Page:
My Birken experience
Text: Cory Wallace, Photo: Anthony Smith/Anderl Hartmann
My Birken experience
The Norwegian part of the Euro trip started with a 3 hour flight with Wizz air from Romania to Oslo. There I was to wait two hours for my buddy Anderl to show up. Our Norwegian buddy Thomas would then pick us up and we’d drive 2 hours north to Lillehammer, home of the 1994 Olympics and the site of the legendary Birkebeiner xc ski and mountain bike Races.
- Birkebeiner means birch-leg, and is a person strong in adversity and who is never overwhelmed by hardships.
Waiting for Anderl, I found a comfy place to get some work done and soon enough Anderl was sending messages, asking where he could find me in the airport. I told him I was sitting in the only coffee shop near the exit on the main floor, impossible to miss. I waited and waited and eventually Anderl sent another message saying he’d been everywhere and started to question which airport I was at. He was flying domestic from Northern Norway, while I was flying International from
Romania so I assumed I would be at the main airport but couldn’t figure out why it was so damn small. Upon further review, I opened google maps to pinpoint my location and was shockingly 180 km south of the real Oslo airport, right in the middle of a farmer’s field in south Norway. WTF I thought, Wizzair said Bucharest-Oslo, not Bucharest to a hay field in the middle of no where. 180 km is a long ways away to still be calling it Oslo. I’ll be calling Wizz Air and asking for my money back as they are falsely advertising they fly to Oslo. Luckily Norway has a sweet train system and with a $100 ticket I was on a 4 hour journey to Lillehammer by luxury transit.
From here the trip was solid. Thomas, Anderl and I had a good couple days getting ready for the 15 000 rider, 84 km Birken race on the weekend. The Birken has been held since 1993 and commemorates a journey that Birkebeiner loyalists made in 1206 to carry the heir to the Norwegian throne, 1 year old, Hakon Hakonsson, across the mountains by skis to save his life. Hakon would later go on to become King and ended the Norwegian Civil War.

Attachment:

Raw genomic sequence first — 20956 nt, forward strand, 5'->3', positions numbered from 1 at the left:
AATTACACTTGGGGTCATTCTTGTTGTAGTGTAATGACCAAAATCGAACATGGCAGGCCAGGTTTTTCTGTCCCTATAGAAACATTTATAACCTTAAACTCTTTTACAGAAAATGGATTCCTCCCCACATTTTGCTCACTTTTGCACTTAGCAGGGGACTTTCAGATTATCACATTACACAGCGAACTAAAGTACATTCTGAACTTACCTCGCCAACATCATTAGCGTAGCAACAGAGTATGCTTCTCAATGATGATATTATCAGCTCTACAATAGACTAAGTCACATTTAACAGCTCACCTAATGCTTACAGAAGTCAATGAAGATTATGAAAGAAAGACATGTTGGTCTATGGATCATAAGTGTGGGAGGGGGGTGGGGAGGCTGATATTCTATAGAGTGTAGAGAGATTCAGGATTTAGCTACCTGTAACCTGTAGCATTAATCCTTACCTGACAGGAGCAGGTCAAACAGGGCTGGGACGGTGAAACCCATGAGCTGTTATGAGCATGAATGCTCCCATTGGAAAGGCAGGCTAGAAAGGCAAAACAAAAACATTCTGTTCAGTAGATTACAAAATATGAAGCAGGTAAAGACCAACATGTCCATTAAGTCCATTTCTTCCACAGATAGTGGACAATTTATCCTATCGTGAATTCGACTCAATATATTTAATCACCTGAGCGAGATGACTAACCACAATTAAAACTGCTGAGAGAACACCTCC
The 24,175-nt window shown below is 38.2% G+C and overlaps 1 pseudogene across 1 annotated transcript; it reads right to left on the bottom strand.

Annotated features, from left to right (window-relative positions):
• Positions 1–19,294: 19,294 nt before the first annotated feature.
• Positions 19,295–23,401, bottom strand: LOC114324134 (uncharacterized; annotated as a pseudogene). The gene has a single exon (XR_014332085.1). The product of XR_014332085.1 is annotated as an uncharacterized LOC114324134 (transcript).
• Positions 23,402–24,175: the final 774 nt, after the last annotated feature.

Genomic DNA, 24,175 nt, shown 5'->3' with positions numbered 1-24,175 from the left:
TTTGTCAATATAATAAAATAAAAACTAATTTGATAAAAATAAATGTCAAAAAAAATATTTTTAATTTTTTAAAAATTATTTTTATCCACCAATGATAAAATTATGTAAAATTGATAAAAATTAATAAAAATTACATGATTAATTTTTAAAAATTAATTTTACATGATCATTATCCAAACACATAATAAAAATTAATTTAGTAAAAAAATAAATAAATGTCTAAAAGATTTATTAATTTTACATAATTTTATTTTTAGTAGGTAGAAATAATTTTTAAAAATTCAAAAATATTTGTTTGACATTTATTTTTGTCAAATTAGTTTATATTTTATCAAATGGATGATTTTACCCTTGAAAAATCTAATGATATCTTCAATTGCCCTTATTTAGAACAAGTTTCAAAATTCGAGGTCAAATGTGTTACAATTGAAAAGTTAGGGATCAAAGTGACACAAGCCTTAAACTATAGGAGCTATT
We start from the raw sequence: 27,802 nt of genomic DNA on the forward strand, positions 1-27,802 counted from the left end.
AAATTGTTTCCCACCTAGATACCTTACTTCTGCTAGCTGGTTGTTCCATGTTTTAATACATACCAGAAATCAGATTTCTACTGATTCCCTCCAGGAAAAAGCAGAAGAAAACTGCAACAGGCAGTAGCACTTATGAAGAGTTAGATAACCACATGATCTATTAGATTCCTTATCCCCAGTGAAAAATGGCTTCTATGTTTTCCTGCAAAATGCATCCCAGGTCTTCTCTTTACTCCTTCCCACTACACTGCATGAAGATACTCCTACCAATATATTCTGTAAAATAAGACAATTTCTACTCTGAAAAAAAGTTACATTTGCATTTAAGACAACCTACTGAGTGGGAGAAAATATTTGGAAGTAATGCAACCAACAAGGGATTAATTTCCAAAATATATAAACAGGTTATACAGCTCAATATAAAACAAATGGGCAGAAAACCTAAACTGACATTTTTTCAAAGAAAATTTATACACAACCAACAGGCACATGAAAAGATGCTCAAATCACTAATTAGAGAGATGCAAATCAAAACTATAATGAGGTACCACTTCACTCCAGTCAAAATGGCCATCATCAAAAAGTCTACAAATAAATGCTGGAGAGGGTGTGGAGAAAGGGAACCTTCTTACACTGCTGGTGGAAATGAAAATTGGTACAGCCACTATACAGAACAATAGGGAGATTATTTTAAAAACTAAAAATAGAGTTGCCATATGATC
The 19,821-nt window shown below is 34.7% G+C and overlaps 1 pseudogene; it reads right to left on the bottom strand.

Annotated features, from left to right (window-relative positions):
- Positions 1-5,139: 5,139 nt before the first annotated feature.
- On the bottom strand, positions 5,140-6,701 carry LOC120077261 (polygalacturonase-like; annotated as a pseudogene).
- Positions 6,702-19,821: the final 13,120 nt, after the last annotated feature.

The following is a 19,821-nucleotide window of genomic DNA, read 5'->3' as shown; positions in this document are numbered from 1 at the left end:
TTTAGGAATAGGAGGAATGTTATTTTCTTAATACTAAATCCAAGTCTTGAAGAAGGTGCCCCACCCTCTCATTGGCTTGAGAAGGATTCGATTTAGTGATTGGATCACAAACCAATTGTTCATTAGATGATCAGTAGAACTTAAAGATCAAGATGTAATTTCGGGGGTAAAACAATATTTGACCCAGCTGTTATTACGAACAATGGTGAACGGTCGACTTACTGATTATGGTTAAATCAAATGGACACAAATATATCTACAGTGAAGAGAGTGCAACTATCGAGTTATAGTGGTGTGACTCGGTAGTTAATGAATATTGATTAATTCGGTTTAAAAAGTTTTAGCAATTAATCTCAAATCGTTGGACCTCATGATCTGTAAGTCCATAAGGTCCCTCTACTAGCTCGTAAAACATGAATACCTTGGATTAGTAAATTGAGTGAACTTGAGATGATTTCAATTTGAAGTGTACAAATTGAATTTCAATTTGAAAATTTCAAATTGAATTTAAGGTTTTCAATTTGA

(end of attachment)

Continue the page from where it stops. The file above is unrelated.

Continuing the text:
We pre-rode the finishing stretch which involved a straight descent down a ski run in which Thomas hit 100.1 km/hr. The last 2 km of the course was a sketchy finish with high speeds, hairpin corners on gravel and slippery grass, thus we rode it a few times to pick out the proper lines. Between riding the course, we’d hang out on the roof of the Scandic hotel, experimenting eating Norwegian brown cheese on different foods and listening to country music. The best brown cheese combination was on a rice cake with hummus, and Norwegian salmon. Although brown cheese on an apple was also a good combo.
Thomas and I would also find a new backpack sponsor called USWE. Part of the Birken, requires riding with a 3.5 kg pack to mimic carrying baby King Hakon over the mountains. USWE had the best looking packs at the pre-race expo so we started talking to their reps and eventually ended up each with a kick ass race pack.
Birken – race day:
Race day started with a 1.5 hour drive over to the race start in Rena, which was at 3:30 pm, hours after the 10 000 + amateurs had raced. It felt like we were coming to the scene of an apocalypse as the streets were pretty quiet but you could tell something huge had just occurred. Following a short warmup and weighing our packs, it was off to the race start with about 250 other elite and Junior racers. It was a bit of a crazy start as everyone jostled for position on the narrow roads. Every time there was a drive way or any opening on the side, riders would sprint to try and move up a couple places. Being the polite Canadian I soon found myself around mid pack, a long ways from the front, sandwiched in with nowhere to go.